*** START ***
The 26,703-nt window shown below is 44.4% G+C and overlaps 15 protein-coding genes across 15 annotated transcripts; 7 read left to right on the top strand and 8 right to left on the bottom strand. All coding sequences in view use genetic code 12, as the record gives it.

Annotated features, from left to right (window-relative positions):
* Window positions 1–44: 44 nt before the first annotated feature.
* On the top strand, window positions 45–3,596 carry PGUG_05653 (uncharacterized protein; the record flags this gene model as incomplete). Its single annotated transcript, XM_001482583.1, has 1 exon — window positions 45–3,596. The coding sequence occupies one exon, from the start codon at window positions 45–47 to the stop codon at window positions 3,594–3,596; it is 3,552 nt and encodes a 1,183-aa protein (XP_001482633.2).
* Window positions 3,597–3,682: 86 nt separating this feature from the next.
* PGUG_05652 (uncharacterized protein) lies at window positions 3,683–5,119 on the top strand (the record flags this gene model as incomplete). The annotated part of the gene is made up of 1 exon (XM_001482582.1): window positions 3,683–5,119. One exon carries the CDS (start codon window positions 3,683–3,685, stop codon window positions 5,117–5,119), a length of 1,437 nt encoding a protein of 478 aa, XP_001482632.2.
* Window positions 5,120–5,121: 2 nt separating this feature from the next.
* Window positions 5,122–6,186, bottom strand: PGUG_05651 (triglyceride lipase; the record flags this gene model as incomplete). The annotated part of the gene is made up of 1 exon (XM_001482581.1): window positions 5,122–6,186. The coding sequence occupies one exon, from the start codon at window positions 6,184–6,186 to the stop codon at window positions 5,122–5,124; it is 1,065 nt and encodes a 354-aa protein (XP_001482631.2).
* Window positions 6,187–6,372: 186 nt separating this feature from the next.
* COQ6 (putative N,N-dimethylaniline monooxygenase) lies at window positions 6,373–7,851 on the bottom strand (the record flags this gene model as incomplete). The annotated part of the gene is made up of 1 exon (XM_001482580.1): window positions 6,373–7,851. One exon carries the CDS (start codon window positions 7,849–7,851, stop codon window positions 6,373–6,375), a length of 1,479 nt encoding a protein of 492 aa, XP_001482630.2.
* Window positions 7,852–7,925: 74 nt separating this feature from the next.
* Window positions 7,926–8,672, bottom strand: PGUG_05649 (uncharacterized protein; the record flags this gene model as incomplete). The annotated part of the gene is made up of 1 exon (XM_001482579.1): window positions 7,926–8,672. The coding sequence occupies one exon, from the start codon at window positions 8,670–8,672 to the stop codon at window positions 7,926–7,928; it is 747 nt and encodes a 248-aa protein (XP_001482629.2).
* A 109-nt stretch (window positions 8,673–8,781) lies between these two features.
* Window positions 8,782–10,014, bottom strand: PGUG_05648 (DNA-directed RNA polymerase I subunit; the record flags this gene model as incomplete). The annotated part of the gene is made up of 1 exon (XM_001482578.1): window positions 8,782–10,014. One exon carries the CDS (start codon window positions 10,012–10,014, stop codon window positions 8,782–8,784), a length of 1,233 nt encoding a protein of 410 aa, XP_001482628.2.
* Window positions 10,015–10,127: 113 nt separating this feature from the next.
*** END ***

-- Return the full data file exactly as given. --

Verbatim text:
The 26,703-nt window shown below is 44.4% G+C and overlaps 15 protein-coding genes across 15 annotated transcripts; 7 read left to right on the top strand and 8 right to left on the bottom strand. All coding sequences in view use genetic code 12, as the record gives it.

Annotated features, from left to right (window-relative positions):
* Window positions 1–44: 44 nt before the first annotated feature.
* On the top strand, window positions 45–3,596 carry PGUG_05653 (uncharacterized protein; the record flags this gene model as incomplete). Its single annotated transcript, XM_001482583.1, has 1 exon — window positions 45–3,596. The coding sequence occupies one exon, from the start codon at window positions 45–47 to the stop codon at window positions 3,594–3,596; it is 3,552 nt and encodes a 1,183-aa protein (XP_001482633.2).
* Window positions 3,597–3,682: 86 nt separating this feature from the next.
* PGUG_05652 (uncharacterized protein) lies at window positions 3,683–5,119 on the top strand (the record flags this gene model as incomplete). The annotated part of the gene is made up of 1 exon (XM_001482582.1): window positions 3,683–5,119. One exon carries the CDS (start codon window positions 3,683–3,685, stop codon window positions 5,117–5,119), a length of 1,437 nt encoding a protein of 478 aa, XP_001482632.2.
* Window positions 5,120–5,121: 2 nt separating this feature from the next.
* Window positions 5,122–6,186, bottom strand: PGUG_05651 (triglyceride lipase; the record flags this gene model as incomplete). The annotated part of the gene is made up of 1 exon (XM_001482581.1): window positions 5,122–6,186. The coding sequence occupies one exon, from the start codon at window positions 6,184–6,186 to the stop codon at window positions 5,122–5,124; it is 1,065 nt and encodes a 354-aa protein (XP_001482631.2).
* Window positions 6,187–6,372: 186 nt separating this feature from the next.
* COQ6 (putative N,N-dimethylaniline monooxygenase) lies at window positions 6,373–7,851 on the bottom strand (the record flags this gene model as incomplete). The annotated part of the gene is made up of 1 exon (XM_001482580.1): window positions 6,373–7,851. One exon carries the CDS (start codon window positions 7,849–7,851, stop codon window positions 6,373–6,375), a length of 1,479 nt encoding a protein of 492 aa, XP_001482630.2.
* Window positions 7,852–7,925: 74 nt separating this feature from the next.
* Window positions 7,926–8,672, bottom strand: PGUG_05649 (uncharacterized protein; the record flags this gene model as incomplete). The annotated part of the gene is made up of 1 exon (XM_001482579.1): window positions 7,926–8,672. The coding sequence occupies one exon, from the start codon at window positions 8,670–8,672 to the stop codon at window positions 7,926–7,928; it is 747 nt and encodes a 248-aa protein (XP_001482629.2).
* A 109-nt stretch (window positions 8,673–8,781) lies between these two features.
* Window positions 8,782–10,014, bottom strand: PGUG_05648 (DNA-directed RNA polymerase I subunit; the record flags this gene model as incomplete). The annotated part of the gene is made up of 1 exon (XM_001482578.1): window positions 8,782–10,014. One exon carries the CDS (start codon window positions 10,012–10,014, stop codon window positions 8,782–8,784), a length of 1,233 nt encoding a protein of 410 aa, XP_001482628.2.
* Window positions 10,015–10,127: 113 nt separating this feature from the next.